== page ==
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represent an encouraging constant: the funding total for Internet startups was nearly identical to the $24.5 million raised across five deals in the sector in February. March’s biggest Internet deal, at $11 million, went to DataXu, a Boston startup whose bidding-oriented system helps online advertisers decide which purchases will best translate to conversions and click-throughs.
We’ll have to wait and see if our list of smaller, “under-the-radar” deals worth less than $1 million make up for the dropoff in venture funding in March. In the meantime, here are a few other observations from the rain-soaked month:
—Energy investing fell off the grid last month, as not one energy startup crossed our funding list. The sector ranked second in February with $39.8 million, the peak of what looked like was its comeback, and we boldly declared that investing in the industry was on the up. That’ll teach us to be so confident.
—Investing in mobile companies slowed from its already low rates, with not a single mobile deal last month. I was surprised, considering the state dubbed March as Mobile Madness Month (a great backdrop for Xconomy’s Mobile Madness Forum). Maybe it won’t be until this month that we see the fruits of that buzz. The sector only had one deal in January, worth $1.2 million, and another one in February, worth $1.3 million.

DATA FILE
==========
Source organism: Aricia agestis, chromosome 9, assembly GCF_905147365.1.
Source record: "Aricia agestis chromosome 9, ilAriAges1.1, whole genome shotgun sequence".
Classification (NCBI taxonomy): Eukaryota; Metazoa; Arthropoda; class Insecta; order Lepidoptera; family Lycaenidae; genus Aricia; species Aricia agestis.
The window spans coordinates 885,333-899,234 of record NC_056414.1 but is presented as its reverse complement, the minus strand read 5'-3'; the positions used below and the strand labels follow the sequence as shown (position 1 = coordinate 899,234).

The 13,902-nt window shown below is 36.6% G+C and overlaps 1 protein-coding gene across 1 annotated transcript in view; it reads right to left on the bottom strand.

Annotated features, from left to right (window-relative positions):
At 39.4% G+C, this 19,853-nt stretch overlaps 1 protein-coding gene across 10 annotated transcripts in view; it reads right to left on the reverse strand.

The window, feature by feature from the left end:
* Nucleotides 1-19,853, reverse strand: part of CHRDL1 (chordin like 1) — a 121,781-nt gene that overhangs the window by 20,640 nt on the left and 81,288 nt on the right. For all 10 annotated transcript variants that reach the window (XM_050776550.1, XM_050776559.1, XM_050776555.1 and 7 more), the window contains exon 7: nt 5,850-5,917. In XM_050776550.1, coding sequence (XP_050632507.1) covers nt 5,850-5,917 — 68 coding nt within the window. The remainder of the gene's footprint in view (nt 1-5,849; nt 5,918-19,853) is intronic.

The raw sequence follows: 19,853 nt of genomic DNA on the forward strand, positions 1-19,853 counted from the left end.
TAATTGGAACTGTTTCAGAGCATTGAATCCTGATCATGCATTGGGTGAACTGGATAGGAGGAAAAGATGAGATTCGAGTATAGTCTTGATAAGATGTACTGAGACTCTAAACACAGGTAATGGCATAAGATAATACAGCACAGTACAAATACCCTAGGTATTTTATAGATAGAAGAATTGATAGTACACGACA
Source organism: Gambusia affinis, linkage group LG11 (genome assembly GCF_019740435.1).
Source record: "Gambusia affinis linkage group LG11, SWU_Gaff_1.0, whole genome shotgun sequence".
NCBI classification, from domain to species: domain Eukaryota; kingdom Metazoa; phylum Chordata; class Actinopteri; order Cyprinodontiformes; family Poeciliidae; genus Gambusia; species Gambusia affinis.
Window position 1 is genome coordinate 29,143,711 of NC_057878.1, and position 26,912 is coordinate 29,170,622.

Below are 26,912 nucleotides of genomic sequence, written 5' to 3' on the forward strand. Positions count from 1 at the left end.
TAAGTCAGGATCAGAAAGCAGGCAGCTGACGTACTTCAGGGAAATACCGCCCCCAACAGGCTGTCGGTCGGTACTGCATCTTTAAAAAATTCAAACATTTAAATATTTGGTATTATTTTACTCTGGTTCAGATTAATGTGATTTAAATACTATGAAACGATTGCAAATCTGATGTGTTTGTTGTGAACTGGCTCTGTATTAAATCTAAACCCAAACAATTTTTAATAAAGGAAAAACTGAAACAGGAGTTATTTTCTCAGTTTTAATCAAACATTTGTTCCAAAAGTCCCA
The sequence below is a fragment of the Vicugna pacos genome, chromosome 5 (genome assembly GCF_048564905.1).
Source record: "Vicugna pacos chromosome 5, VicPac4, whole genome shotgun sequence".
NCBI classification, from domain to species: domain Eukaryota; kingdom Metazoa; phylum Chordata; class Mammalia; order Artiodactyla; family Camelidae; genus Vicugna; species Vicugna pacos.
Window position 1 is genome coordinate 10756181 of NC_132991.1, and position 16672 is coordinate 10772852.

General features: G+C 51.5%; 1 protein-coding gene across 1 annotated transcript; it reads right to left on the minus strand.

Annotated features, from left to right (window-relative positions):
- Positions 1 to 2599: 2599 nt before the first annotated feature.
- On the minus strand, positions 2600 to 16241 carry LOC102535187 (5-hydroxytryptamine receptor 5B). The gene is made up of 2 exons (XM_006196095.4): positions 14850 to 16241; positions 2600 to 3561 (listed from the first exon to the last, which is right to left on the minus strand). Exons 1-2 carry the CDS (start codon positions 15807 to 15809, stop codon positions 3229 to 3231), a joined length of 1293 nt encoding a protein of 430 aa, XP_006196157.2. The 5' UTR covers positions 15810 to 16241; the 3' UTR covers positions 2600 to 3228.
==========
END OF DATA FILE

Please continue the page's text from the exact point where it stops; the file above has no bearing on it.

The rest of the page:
—Software was another area that took a tumble in March. The industry pulled in a grand total of $10.1 million, in one deal for Akorri Networks, a Littleton, MA-based maker of IT infrastructure management software. That’s less than half the $21.6 million that three software startups raked in during February.
–The one bright spot (aside from the surge in healthcare funding) was the fresh flow of cash for startups in the computer hardware and services space. The sector grabbed only $1.4 million in one deal in February, but boasted more than 10 times that last month. Twin $8 million deals for Framingham, MA-based CorrelSense and Woburn, MA’s SensAble Technologies brought the funding total for the industry to $16 million in March, putting it in third place. SensAble makes 3D and haptic systems for purposes from product design to dental modeling, and CorrelSense develops IT systems for helping businesses monitor transactions and improve the performance of large enterprise applications.